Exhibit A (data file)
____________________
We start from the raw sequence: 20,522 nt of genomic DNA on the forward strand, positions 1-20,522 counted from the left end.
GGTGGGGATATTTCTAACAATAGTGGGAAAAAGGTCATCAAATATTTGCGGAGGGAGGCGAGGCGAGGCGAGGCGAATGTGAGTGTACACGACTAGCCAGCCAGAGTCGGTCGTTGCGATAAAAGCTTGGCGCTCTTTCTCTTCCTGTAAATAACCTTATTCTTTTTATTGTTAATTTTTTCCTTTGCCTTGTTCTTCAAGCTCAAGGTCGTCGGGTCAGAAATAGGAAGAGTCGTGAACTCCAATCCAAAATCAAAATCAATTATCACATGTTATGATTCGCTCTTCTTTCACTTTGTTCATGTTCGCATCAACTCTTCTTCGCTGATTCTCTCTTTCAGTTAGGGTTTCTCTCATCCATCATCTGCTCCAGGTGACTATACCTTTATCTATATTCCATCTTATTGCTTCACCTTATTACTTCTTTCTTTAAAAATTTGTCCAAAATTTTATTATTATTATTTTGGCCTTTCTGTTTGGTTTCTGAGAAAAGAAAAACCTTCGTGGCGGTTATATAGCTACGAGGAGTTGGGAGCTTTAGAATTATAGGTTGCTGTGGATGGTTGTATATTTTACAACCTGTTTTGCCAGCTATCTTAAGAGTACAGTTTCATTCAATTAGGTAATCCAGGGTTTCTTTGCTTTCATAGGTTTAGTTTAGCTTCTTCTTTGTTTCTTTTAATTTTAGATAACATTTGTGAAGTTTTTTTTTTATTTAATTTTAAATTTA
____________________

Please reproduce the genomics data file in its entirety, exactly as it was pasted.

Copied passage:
We start from the raw sequence: 20,522 nt of genomic DNA on the forward strand, positions 1-20,522 counted from the left end.
GGTGGGGATATTTCTAACAATAGTGGGAAAAAGGTCATCAAATATTTGCGGAGGGAGGCGAGGCGAGGCGAGGCGAATGTGAGTGTACACGACTAGCCAGCCAGAGTCGGTCGTTGCGATAAAAGCTTGGCGCTCTTTCTCTTCCTGTAAATAACCTTATTCTTTTTATTGTTAATTTTTTCCTTTGCCTTGTTCTTCAAGCTCAAGGTCGTCGGGTCAGAAATAGGAAGAGTCGTGAACTCCAATCCAAAATCAAAATCAATTATCACATGTTATGATTCGCTCTTCTTTCACTTTGTTCATGTTCGCATCAACTCTTCTTCGCTGATTCTCTCTTTCAGTTAGGGTTTCTCTCATCCATCATCTGCTCCAGGTGACTATACCTTTATCTATATTCCATCTTATTGCTTCACCTTATTACTTCTTTCTTTAAAAATTTGTCCAAAATTTTATTATTATTATTTTGGCCTTTCTGTTTGGTTTCTGAGAAAAGAAAAACCTTCGTGGCGGTTATATAGCTACGAGGAGTTGGGAGCTTTAGAATTATAGGTTGCTGTGGATGGTTGTATATTTTACAACCTGTTTTGCCAGCTATCTTAAGAGTACAGTTTCATTCAATTAGGTAATCCAGGGTTTCTTTGCTTTCATAGGTTTAGTTTAGCTTCTTCTTTGTTTCTTTTAATTTTAGATAACATTTGTGAAGTTTTTTTTTTATTTAATTTTAAATTTA